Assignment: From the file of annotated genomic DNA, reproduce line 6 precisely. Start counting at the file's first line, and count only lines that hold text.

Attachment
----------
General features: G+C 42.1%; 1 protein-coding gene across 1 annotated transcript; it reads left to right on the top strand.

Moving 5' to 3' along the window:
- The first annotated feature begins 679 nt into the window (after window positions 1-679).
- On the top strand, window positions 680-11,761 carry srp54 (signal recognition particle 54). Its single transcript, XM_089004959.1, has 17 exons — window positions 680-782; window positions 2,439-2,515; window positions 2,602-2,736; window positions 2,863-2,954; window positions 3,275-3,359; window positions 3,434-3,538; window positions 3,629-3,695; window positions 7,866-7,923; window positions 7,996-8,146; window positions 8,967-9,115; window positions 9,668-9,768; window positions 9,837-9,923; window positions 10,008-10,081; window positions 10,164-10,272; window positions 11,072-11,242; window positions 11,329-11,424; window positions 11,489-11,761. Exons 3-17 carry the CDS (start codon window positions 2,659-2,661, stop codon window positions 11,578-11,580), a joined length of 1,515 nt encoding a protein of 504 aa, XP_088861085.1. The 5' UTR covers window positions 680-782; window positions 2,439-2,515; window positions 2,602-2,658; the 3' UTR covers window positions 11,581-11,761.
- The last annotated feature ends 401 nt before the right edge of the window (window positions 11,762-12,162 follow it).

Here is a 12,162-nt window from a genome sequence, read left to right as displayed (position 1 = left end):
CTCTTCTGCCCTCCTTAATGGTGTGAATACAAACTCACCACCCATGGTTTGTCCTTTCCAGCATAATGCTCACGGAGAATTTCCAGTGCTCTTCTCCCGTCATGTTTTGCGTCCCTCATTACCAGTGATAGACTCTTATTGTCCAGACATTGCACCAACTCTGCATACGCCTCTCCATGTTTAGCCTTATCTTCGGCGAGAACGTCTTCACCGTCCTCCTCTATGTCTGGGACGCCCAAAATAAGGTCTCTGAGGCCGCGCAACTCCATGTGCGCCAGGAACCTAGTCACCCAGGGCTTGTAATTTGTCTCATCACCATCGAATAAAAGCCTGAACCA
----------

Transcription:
Here is a 12,162-nt window from a genome sequence, read left to right as displayed (position 1 = left end):